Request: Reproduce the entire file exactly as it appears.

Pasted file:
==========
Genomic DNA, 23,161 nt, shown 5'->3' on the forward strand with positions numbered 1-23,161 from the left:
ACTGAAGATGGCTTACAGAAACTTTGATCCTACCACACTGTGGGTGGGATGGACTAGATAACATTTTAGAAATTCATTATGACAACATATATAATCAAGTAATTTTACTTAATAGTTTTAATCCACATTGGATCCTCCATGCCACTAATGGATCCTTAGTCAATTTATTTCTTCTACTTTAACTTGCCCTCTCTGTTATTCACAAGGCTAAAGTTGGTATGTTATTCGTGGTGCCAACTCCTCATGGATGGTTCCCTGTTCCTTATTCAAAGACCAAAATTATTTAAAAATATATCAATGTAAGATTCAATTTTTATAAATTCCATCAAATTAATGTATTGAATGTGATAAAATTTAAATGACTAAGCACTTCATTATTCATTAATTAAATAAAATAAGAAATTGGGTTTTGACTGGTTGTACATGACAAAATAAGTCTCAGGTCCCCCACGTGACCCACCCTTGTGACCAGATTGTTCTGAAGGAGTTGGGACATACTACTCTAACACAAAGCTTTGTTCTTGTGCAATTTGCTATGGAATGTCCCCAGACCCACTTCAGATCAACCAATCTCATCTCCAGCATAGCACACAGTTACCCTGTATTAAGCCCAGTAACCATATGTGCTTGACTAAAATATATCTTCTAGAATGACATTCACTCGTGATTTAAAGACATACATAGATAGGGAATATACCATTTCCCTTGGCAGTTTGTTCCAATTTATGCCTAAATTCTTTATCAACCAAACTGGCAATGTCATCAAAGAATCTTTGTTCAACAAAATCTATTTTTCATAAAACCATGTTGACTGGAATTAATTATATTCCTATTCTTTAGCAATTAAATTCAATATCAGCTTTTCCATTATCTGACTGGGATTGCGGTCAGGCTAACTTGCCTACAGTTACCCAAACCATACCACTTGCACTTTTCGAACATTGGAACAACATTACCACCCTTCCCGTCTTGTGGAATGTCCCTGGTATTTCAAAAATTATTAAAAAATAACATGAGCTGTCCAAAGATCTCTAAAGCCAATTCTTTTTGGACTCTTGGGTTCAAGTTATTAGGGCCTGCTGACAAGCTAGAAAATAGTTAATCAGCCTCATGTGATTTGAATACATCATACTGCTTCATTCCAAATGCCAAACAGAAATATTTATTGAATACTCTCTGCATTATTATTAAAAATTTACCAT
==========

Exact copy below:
Genomic DNA, 23,161 nt, shown 5'->3' on the forward strand with positions numbered 1-23,161 from the left:
ACTGAAGATGGCTTACAGAAACTTTGATCCTACCACACTGTGGGTGGGATGGACTAGATAACATTTTAGAAATTCATTATGACAACATATATAATCAAGTAATTTTACTTAATAGTTTTAATCCACATTGGATCCTCCATGCCACTAATGGATCCTTAGTCAATTTATTTCTTCTACTTTAACTTGCCCTCTCTGTTATTCACAAGGCTAAAGTTGGTATGTTATTCGTGGTGCCAACTCCTCATGGATGGTTCCCTGTTCCTTATTCAAAGACCAAAATTATTTAAAAATATATCAATGTAAGATTCAATTTTTATAAATTCCATCAAATTAATGTATTGAATGTGATAAAATTTAAATGACTAAGCACTTCATTATTCATTAATTAAATAAAATAAGAAATTGGGTTTTGACTGGTTGTACATGACAAAATAAGTCTCAGGTCCCCCACGTGACCCACCCTTGTGACCAGATTGTTCTGAAGGAGTTGGGACATACTACTCTAACACAAAGCTTTGTTCTTGTGCAATTTGCTATGGAATGTCCCCAGACCCACTTCAGATCAACCAATCTCATCTCCAGCATAGCACACAGTTACCCTGTATTAAGCCCAGTAACCATATGTGCTTGACTAAAATATATCTTCTAGAATGACATTCACTCGTGATTTAAAGACATACATAGATAGGGAATATACCATTTCCCTTGGCAGTTTGTTCCAATTTATGCCTAAATTCTTTATCAACCAAACTGGCAATGTCATCAAAGAATCTTTGTTCAACAAAATCTATTTTTCATAAAACCATGTTGACTGGAATTAATTATATTCCTATTCTTTAGCAATTAAATTCAATATCAGCTTTTCCATTATCTGACTGGGATTGCGGTCAGGCTAACTTGCCTACAGTTACCCAAACCATACCACTTGCACTTTTCGAACATTGGAACAACATTACCACCCTTCCCGTCTTGTGGAATGTCCCTGGTATTTCAAAAATTATTAAAAAATAACATGAGCTGTCCAAAGATCTCTAAAGCCAATTCTTTTTGGACTCTTGGGTTCAAGTTATTAGGGCCTGCTGACAAGCTAGAAAATAGTTAATCAGCCTCATGTGATTTGAATACATCATACTGCTTCATTCCAAATGCCAAACAGAAATATTTATTGAATACTCTCTGCATTATTATTAAAAATTTACCAT